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Down But Not Out: Can 3G and broadband salvage BSNL’s flagging fortunes?

April 29, 2011
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Once reigning but today floundering, state-run integrated telecom operator Bharat Sanchar Nigam Limited (BSNL) is betting big on broadband. Of all its service segments - fixed line, mobile, MPLS-VPN, VSAT, VOIP, internet protocol television (IPTV), long distance and others - broadband is the one in which the operator is leading strongly, with more than 70 per cent market share.

Owning the country’s largest fixed line network and 625,000 route km of optic fibre, BSNL is perhaps the most favourably placed operator to offer fixed line internet and broadband services. This is an exclusive advantage it has over its rivals as the majority of broadband connections are still on fixed lines.

In the past one year, BSNL’s total broadband and internet subscriber base has grown by nearly 25.9 per cent, increasing from 8.07 million in September 2009 to 10.17 million in September 2010. BSNL expects the numbers to increase further with the growth of wireless internet, 3G and broadband wireless access (BWA) services picking up.

In line with the government’s objective of connecting 160 million households with high speed internet by 2014, BSNL has made broadband, and more particularly rural broadband, its key area of focus. Over the year, it has added several innovative moves to its marketing strategy. It has tied up with various mobile stores for promoting broadband services and is training 10,000 salespeople specifically to increase service awareness among the masses. Further, apart from individual consumers, the operator is also targeting the more lucrative small and medium enterprises, large companies, government institutions, schools and colleges for selling its fixed line and broadband services.

Being the first operator to be allocated BWA spectrum, BSNL was mandated to launch Wi-Max services in several circles ahead of its peers. To make good its investment of Rs 83.13 billion for securing the pan-Indian BWA licence forced upon it, BSNL opted for a revenue-sharing franchise model. But that venture hit a roadblock with the Central Vigilance Commission (CVC) probing the selection of BSNL’s franchise partners, especially one of the selected companies, Ampoules and Auto Private Limited.

To sort this out and prove any intention of malpractice will take time, and will, therefore, delay the rollout of Wi-Max services across the country, especially in rural areas.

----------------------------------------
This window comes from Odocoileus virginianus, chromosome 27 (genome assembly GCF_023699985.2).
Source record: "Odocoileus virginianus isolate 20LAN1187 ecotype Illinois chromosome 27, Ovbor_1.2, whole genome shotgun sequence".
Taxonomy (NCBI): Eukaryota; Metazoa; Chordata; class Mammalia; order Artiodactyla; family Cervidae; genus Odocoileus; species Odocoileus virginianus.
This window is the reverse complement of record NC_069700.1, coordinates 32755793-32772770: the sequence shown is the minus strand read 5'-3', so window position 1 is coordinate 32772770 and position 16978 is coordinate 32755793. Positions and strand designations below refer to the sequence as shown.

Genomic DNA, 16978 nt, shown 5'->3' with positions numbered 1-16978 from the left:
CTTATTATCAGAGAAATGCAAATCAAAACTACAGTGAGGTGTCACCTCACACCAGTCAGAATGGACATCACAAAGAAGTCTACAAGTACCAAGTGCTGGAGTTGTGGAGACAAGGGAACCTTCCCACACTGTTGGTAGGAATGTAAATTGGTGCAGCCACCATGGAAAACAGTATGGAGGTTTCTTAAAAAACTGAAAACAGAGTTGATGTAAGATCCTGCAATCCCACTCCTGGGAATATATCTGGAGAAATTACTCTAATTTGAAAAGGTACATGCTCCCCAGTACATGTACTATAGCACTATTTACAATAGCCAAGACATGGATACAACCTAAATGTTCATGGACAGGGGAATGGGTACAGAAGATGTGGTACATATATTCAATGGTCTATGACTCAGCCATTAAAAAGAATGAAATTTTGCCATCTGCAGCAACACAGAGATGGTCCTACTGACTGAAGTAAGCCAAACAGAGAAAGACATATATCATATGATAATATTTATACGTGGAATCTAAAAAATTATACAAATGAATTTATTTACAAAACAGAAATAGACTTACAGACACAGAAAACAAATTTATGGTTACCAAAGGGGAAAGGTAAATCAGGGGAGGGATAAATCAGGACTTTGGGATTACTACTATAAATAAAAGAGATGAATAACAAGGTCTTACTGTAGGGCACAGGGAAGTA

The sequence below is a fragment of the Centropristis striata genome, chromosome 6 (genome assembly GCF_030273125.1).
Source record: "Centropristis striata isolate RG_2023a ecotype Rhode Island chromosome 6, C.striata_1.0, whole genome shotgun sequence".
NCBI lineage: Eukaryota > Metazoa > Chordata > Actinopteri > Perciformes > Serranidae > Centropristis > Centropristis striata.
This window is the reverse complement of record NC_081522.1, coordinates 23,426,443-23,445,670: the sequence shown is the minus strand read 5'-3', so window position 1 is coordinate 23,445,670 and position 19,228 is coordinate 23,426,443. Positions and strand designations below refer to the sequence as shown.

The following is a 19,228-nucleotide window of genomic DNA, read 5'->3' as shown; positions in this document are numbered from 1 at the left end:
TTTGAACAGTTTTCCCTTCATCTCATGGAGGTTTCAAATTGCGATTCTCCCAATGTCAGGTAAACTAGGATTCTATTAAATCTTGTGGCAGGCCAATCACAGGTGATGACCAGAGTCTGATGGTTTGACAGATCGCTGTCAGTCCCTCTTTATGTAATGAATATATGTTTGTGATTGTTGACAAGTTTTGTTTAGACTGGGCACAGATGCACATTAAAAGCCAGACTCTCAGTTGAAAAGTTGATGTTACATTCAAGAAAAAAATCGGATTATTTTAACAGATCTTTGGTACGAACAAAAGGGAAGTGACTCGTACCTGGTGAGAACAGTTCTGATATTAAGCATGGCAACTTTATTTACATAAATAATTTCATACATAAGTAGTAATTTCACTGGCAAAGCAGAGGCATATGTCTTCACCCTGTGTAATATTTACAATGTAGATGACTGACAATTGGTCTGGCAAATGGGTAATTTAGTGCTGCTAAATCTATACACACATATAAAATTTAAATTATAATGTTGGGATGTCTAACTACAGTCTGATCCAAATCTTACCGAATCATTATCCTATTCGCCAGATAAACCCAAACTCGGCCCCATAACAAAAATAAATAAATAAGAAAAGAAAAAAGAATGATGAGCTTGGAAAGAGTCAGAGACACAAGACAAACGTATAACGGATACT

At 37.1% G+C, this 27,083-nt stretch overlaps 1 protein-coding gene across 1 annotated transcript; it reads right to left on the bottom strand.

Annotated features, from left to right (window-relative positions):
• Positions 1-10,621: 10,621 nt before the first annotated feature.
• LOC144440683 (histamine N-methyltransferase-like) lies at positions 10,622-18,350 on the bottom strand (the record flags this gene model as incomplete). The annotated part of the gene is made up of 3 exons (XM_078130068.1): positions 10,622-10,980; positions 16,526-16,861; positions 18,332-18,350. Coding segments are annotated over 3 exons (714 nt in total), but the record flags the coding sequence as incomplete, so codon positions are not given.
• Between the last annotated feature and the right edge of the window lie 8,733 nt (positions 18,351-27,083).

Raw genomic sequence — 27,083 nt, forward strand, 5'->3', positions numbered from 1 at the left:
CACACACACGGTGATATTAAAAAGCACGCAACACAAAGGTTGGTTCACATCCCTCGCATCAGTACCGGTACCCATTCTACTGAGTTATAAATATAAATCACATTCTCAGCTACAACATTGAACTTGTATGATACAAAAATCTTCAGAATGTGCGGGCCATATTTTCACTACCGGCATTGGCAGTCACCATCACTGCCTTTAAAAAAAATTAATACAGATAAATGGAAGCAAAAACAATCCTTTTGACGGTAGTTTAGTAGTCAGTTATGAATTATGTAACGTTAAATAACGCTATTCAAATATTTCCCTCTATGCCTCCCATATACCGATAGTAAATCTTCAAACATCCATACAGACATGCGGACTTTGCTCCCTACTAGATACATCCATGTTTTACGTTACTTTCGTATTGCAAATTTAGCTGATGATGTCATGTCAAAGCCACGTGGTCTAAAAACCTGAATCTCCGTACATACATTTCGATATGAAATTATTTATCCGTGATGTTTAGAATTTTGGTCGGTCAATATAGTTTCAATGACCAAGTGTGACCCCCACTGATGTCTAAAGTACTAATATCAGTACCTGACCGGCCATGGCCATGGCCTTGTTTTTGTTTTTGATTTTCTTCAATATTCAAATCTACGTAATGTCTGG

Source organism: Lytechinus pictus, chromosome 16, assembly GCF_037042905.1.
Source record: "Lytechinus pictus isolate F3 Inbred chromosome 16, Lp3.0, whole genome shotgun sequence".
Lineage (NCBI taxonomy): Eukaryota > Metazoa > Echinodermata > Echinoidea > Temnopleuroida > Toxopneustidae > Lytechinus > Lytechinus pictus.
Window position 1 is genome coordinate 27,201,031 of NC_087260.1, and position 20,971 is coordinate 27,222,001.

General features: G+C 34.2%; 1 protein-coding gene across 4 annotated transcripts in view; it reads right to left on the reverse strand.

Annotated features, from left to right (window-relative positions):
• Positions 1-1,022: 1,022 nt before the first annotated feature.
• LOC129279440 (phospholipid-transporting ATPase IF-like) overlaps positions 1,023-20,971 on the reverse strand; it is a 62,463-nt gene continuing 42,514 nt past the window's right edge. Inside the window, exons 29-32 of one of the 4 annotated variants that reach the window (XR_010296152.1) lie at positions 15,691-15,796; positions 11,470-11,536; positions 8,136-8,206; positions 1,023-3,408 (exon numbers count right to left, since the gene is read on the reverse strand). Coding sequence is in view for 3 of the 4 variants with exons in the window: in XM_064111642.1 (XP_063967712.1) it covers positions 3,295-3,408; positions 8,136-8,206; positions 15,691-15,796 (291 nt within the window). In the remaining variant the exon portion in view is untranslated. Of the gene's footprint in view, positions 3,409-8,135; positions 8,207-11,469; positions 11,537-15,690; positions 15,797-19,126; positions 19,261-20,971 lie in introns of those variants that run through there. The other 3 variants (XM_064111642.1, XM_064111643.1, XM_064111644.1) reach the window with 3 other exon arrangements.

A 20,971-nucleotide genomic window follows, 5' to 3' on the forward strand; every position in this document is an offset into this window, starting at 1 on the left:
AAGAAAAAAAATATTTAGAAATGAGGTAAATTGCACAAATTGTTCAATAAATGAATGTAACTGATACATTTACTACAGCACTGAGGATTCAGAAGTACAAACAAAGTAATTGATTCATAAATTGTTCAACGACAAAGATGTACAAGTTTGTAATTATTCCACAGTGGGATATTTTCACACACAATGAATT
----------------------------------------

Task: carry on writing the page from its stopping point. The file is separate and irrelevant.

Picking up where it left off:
For BSNL, which has always been unsure about the commercial viability of the government-initiated rural Wi-Max project, this is a serious setback. Earlier, the operator had strongly expressed its inability to continue with the project unless it was provided a Rs 23.95 billion grant to support the venture.

BSNL has been reluctant to run businesses that involve huge capex and opex, leading to losses. For the year ended March 2010, the company recorded losses of Rs 18.22 billion for the first time in its history. This trend is expected to continue unless immediate measures are taken to stymie the bleed. According to a senior analyst from Anand Rathi Securities, “BSNL has been incurring losses over the past few years but has managed to stay afloat on the back of the interest earnings on its Rs 300 billion cash reserves. With the losses rising, the company has been dipping into its reserves by around Rs 4 billion each month. Today, its reserves have dropped to Rs 50 billion, which will sustain the company for perhaps a year or two. And if corrective steps are not initiated now, BSNL will soon find itself as a BIFR (Board of Industrial and Financial Reconstruction) case.”

Weighed under 

The government has realised that being a PSU operator, BSNL, with its unwieldy size and rural responsibility, has been unable to keep pace with competition. For now, the government has assured BSNL of continued subsidy to support its operations in rural areas from the Universal Service Obligation Fund. However, this will only help in a small way.

The operator’s problems are many. BSNL can do precious little about bureaucratic delays, long tendering processes, frequent governmental interference, discontinuation of licence fee reimbursements, and its 350,000-odd workforce with associated trade unions problems. They have all added to the operator’s woes.

The company’s top management is currently grappling with a number of worrying trends. BSNL ceased to be the largest player in the telecom market several years ago with operators like Bharti airtel, Vodafone Essar and Reliance Communications (RCOM) overtaking it, even in terms of subscriber additions in rural areas.

With users moving from landlines to the more convenient mobile phones, BSNL’s fixed line business – its mainstay from which it still derives 63 per cent of its revenue and holds 72.79 per cent market share – has taken a huge hit. Between December 2009 and December 2010, the company lost 2.45 million wireline subscribers. And this slide is expected to continue, notwithstanding the operator’s efforts to bundle broadband services with landline connections in order to retain its subscribers. As of February 2011, the operator’s wireline subscriber base stood at 25.37 million.

The operator, which in 2006 was a serious contender for the top spot in the country’s booming mobile industry, has, in the past few years, been facing a severe network capacity crunch. Every effort to procure equipment has failed owing to a series of controversies. Moreover, unrelenting competition with rivals pitching for cheap and innovative mobile deals has pushed BSNL to the wall.